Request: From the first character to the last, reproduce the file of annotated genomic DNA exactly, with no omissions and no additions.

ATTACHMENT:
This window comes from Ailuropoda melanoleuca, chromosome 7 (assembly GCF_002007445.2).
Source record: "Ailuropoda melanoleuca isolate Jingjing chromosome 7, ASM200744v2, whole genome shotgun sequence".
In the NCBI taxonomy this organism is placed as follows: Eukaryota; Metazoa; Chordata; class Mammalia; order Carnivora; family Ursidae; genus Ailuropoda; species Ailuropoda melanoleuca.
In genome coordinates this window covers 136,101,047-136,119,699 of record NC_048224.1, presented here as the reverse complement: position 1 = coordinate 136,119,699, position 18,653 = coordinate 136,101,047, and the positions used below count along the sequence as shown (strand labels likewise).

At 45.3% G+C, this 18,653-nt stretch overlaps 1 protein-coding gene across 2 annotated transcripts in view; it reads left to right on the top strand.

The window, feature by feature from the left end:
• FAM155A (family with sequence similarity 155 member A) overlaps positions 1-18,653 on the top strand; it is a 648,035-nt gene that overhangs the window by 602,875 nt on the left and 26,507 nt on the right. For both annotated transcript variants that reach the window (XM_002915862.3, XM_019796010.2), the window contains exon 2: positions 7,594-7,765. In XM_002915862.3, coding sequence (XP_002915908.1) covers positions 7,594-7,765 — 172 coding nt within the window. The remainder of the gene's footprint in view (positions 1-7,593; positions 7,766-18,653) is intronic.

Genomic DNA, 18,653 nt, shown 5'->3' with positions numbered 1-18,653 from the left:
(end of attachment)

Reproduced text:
This window comes from Ailuropoda melanoleuca, chromosome 7 (assembly GCF_002007445.2).
Source record: "Ailuropoda melanoleuca isolate Jingjing chromosome 7, ASM200744v2, whole genome shotgun sequence".
In the NCBI taxonomy this organism is placed as follows: Eukaryota; Metazoa; Chordata; class Mammalia; order Carnivora; family Ursidae; genus Ailuropoda; species Ailuropoda melanoleuca.
In genome coordinates this window covers 136,101,047-136,119,699 of record NC_048224.1, presented here as the reverse complement: position 1 = coordinate 136,119,699, position 18,653 = coordinate 136,101,047, and the positions used below count along the sequence as shown (strand labels likewise).

At 45.3% G+C, this 18,653-nt stretch overlaps 1 protein-coding gene across 2 annotated transcripts in view; it reads left to right on the top strand.

The window, feature by feature from the left end:
• FAM155A (family with sequence similarity 155 member A) overlaps positions 1-18,653 on the top strand; it is a 648,035-nt gene that overhangs the window by 602,875 nt on the left and 26,507 nt on the right. For both annotated transcript variants that reach the window (XM_002915862.3, XM_019796010.2), the window contains exon 2: positions 7,594-7,765. In XM_002915862.3, coding sequence (XP_002915908.1) covers positions 7,594-7,765 — 172 coding nt within the window. The remainder of the gene's footprint in view (positions 1-7,593; positions 7,766-18,653) is intronic.

Genomic DNA, 18,653 nt, shown 5'->3' with positions numbered 1-18,653 from the left: